Feb 28, 2024 - World

Scoop: U.S. weighs airdropping aid into Gaza as land deliveries slow

Palestinian people walk among rubble as they survive under difficult conditions at Jabalia Refugee Camp in Gaza on February 26, 2024

Palestinians walk among rubble in the Jabalia refugee camp in northern Gaza on Feb 26. Photo: Dawoud Abo Alkas/Anadolu via Getty Images

The White House is exploring the possibility of airdropping aid from U.S. military planes into Gaza as deliveries by land become increasingly difficult, four U.S. officials told Axios.

Why it matters: The fact the Biden administration is even considering such a move underscores the growing concern within the White House about the worsening humanitarian crisis in Gaza, especially in the north where there is a growing threat of starvation, U.S. officials said.

  • "The situation is really bad. We are unable to get enough aid [in] by truck so we need desperate measures like airdrops," one U.S. official told Axios.

Driving the news: The amount of aid reaching Gaza fell by half this month, compared to January, according to the UN. That's due to a number of reasons, officials say.

  • Hamas' civilian police who were escorting aid trucks walked off the job earlier this month after being targeted by Israel, creating a security vacuum that opened the door for armed gangs and Palestinians desperate for supplies to attack and loot aid trucks.
  • At the same time, Israeli airstrikes and the fighting in some areas have hit aid workers, making it increasingly difficult for humanitarian groups to continue their operations.
  • Those realities, along with restrictions put in place by Israel, have led to the bottlenecks of aid trucks at the Rafah crossing between Egypt and Gaza and the crossing between Israel and the Strip. The concerns have become increasingly dire in northern Gaza where the World Food Program recently warned "famine is imminent" if nothing changes.

Behind the scenes: The White House only recently started discussing the option of U.S. airdrops, according to a U.S. official.

  • The administration was skeptical of such an idea early in the war, but support for it has been growing, the official said, especially as humanitarian groups struggle to get aid to northern Gaza by land due to the security situation and the Israeli restrictions.
  • The warming to the idea comes after Jordan conducted several rounds of aid airdrops in Gaza. Its most recent drops were done with the cooperation of Egypt and France.

Yes, but: U.S. officials admit that aid airdrops will have a limited effect since a military plane can only drop the amount of supplies equivalent to that transported by one or two trucks.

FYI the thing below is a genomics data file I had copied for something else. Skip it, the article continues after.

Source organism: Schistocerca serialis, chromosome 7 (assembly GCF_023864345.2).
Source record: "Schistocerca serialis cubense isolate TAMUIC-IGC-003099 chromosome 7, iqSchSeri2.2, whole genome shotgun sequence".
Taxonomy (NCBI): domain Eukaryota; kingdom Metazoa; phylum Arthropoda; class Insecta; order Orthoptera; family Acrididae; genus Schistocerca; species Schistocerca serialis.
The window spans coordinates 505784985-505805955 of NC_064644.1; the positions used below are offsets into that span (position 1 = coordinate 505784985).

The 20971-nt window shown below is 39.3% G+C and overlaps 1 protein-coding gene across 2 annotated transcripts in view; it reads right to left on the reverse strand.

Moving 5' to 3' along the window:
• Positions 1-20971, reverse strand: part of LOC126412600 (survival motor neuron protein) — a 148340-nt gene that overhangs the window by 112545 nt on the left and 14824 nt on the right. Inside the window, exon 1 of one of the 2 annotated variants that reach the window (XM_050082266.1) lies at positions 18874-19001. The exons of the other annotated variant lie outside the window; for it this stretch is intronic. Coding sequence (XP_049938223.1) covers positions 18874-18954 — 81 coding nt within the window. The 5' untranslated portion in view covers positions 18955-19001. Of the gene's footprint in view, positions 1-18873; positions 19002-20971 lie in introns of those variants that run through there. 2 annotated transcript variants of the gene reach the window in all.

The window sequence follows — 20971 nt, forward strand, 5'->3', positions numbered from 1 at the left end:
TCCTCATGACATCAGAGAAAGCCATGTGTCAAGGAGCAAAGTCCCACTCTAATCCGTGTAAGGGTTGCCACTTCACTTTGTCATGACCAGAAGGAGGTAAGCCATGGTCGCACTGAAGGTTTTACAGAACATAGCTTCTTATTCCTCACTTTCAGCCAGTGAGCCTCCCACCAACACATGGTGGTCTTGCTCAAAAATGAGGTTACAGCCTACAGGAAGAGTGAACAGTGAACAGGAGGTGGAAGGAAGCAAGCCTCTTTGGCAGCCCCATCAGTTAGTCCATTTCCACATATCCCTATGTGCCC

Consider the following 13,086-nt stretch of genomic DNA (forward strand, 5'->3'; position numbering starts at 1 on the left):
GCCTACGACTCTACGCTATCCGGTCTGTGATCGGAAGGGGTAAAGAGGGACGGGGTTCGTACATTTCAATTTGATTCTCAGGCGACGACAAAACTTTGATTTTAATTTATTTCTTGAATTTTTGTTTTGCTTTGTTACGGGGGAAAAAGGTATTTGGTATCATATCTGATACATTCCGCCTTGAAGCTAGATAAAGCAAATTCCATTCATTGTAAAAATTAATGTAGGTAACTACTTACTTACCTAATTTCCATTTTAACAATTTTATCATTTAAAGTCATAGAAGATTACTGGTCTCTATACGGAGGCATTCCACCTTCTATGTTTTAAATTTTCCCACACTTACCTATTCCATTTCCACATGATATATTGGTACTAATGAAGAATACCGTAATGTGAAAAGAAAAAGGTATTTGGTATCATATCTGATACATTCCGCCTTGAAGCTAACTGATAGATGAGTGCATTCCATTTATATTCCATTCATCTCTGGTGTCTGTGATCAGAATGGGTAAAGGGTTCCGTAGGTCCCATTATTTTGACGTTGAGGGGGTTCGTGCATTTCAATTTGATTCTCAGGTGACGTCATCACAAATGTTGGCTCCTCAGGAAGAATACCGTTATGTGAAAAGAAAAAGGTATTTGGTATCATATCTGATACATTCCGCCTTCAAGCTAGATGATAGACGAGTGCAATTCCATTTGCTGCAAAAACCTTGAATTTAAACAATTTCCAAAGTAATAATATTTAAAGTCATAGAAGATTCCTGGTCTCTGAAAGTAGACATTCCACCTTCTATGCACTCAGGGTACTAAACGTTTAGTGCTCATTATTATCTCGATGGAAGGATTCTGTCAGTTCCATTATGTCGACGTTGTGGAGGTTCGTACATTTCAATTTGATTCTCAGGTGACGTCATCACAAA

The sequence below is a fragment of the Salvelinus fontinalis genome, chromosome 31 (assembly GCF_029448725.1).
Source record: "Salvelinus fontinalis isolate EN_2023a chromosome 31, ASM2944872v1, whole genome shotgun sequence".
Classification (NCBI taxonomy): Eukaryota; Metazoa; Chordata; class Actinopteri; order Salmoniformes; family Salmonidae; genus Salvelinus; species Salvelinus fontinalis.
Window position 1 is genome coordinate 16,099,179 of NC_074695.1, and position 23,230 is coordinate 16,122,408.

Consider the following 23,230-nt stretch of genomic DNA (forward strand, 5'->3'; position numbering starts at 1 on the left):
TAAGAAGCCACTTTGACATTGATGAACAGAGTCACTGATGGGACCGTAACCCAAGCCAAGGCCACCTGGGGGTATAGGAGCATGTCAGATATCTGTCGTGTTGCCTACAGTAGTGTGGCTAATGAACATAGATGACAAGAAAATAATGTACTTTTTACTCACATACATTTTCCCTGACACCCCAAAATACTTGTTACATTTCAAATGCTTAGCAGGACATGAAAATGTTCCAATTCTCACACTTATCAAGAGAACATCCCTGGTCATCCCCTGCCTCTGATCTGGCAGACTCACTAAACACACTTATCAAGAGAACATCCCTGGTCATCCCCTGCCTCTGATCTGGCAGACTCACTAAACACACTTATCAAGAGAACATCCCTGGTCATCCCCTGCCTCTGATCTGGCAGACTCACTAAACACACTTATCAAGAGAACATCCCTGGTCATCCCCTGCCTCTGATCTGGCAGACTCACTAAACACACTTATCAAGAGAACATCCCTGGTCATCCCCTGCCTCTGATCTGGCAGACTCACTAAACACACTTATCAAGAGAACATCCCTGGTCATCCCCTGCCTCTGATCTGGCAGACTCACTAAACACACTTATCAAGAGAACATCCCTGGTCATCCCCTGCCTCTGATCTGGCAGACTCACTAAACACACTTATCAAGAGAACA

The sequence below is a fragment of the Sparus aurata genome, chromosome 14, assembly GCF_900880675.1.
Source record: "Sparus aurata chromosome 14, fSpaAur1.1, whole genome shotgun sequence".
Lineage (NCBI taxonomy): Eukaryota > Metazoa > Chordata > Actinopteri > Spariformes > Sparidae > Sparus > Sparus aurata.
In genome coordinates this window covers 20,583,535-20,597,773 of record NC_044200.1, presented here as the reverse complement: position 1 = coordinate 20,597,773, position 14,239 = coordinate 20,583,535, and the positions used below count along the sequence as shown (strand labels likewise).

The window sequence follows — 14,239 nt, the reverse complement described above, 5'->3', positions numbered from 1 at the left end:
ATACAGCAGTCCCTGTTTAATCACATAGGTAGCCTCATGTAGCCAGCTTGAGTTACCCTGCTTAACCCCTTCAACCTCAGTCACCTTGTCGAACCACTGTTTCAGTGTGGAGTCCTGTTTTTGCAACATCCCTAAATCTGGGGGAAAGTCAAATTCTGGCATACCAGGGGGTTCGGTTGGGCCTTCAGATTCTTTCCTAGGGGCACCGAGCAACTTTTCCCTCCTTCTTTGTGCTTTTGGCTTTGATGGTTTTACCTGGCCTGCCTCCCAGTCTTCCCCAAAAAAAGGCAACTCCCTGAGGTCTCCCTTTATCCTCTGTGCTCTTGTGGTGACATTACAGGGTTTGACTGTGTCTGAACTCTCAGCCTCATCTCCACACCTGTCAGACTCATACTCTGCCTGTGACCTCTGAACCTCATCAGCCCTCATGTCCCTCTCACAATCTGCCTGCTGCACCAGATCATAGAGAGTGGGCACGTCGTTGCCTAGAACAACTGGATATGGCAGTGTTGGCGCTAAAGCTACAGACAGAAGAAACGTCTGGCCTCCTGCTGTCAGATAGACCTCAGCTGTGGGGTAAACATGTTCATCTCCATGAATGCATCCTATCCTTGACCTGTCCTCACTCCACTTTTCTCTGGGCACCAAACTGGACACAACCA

• The officials said that airdrops can offer some help due to the extreme need, but the only way to move aid into Gaza at the scale that is required is by land. That's why increasing access so that hundreds of trucks can enter Gaza daily continues to be the administration's highest priority, the officials added.

State of play: USAID Administrator Samantha Power, who is in the region, met on Wednesday with Israeli Prime Minister Benjamin Netanyahu and Defense Minister Yoav Gallant to discuss the problems with getting aid into Gaza, U.S. and Israeli officials said.

  • After visiting a WFP warehouse in Jordan that is a hub for aid going to Gaza, Power said on Tuesday that the Biden administration will provide an additional $53 million in humanitarian assistance for Palestinians in Gaza and the occupied West Bank affected by the conflict.
  • Power said the level of food insecurity in Gaza is catastrophic and called on Israel to resolve the red tape and bottlenecks that prevent the aid from immediately reaching people in the Strip.
  • Israeli officials said they hope in the coming days to begin allowing aid trucks into Gaza through a new entry point that is much closer to Gaza City in the northern part of the enclave to reduce the risk of looting and increase the chances that the aid reaches the people who need it.

What they're saying: "We continue to work with our partners to expand and sustain the levels of much-needed assistance and to identify and address the persistent barriers to getting that aid to civilians in Gaza," a senior U.S. official said.

  • The official added that the breakdown in law and order in Rafah has further hampered the flow of humanitarian assistance and commercial goods through the two available crossings.
  • "Our team is engaged urgently to open new crossings even as this problem in the south is addressed," the official said.
  • The White House declined to comment.

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